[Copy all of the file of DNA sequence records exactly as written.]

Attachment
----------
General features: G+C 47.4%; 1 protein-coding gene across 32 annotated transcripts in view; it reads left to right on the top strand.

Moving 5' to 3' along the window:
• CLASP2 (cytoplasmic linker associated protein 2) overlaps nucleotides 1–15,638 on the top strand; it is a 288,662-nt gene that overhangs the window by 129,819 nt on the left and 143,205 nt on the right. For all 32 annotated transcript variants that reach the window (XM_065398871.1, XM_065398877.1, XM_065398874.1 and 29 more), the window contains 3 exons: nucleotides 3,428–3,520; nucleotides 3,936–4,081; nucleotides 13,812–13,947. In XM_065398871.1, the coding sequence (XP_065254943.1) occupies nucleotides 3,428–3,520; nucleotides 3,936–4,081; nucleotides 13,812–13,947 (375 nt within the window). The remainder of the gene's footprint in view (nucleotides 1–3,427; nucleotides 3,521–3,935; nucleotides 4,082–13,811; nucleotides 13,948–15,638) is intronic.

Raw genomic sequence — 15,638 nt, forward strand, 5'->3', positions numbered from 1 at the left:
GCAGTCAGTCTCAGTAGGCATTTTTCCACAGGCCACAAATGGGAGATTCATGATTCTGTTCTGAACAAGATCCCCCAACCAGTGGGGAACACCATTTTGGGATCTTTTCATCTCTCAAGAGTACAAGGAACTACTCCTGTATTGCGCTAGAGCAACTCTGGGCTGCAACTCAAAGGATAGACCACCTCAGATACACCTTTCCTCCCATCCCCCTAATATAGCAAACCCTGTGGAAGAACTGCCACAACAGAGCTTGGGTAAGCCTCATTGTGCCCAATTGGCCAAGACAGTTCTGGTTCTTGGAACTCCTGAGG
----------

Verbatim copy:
General features: G+C 47.4%; 1 protein-coding gene across 32 annotated transcripts in view; it reads left to right on the top strand.

Moving 5' to 3' along the window:
• CLASP2 (cytoplasmic linker associated protein 2) overlaps nucleotides 1–15,638 on the top strand; it is a 288,662-nt gene that overhangs the window by 129,819 nt on the left and 143,205 nt on the right. For all 32 annotated transcript variants that reach the window (XM_065398871.1, XM_065398877.1, XM_065398874.1 and 29 more), the window contains 3 exons: nucleotides 3,428–3,520; nucleotides 3,936–4,081; nucleotides 13,812–13,947. In XM_065398871.1, the coding sequence (XP_065254943.1) occupies nucleotides 3,428–3,520; nucleotides 3,936–4,081; nucleotides 13,812–13,947 (375 nt within the window). The remainder of the gene's footprint in view (nucleotides 1–3,427; nucleotides 3,521–3,935; nucleotides 4,082–13,811; nucleotides 13,948–15,638) is intronic.

Raw genomic sequence — 15,638 nt, forward strand, 5'->3', positions numbered from 1 at the left:
GCAGTCAGTCTCAGTAGGCATTTTTCCACAGGCCACAAATGGGAGATTCATGATTCTGTTCTGAACAAGATCCCCCAACCAGTGGGGAACACCATTTTGGGATCTTTTCATCTCTCAAGAGTACAAGGAACTACTCCTGTATTGCGCTAGAGCAACTCTGGGCTGCAACTCAAAGGATAGACCACCTCAGATACACCTTTCCTCCCATCCCCCTAATATAGCAAACCCTGTGGAAGAACTGCCACAACAGAGCTTGGGTAAGCCTCATTGTGCCCAATTGGCCAAGACAGTTCTGGTTCTTGGAACTCCTGAGG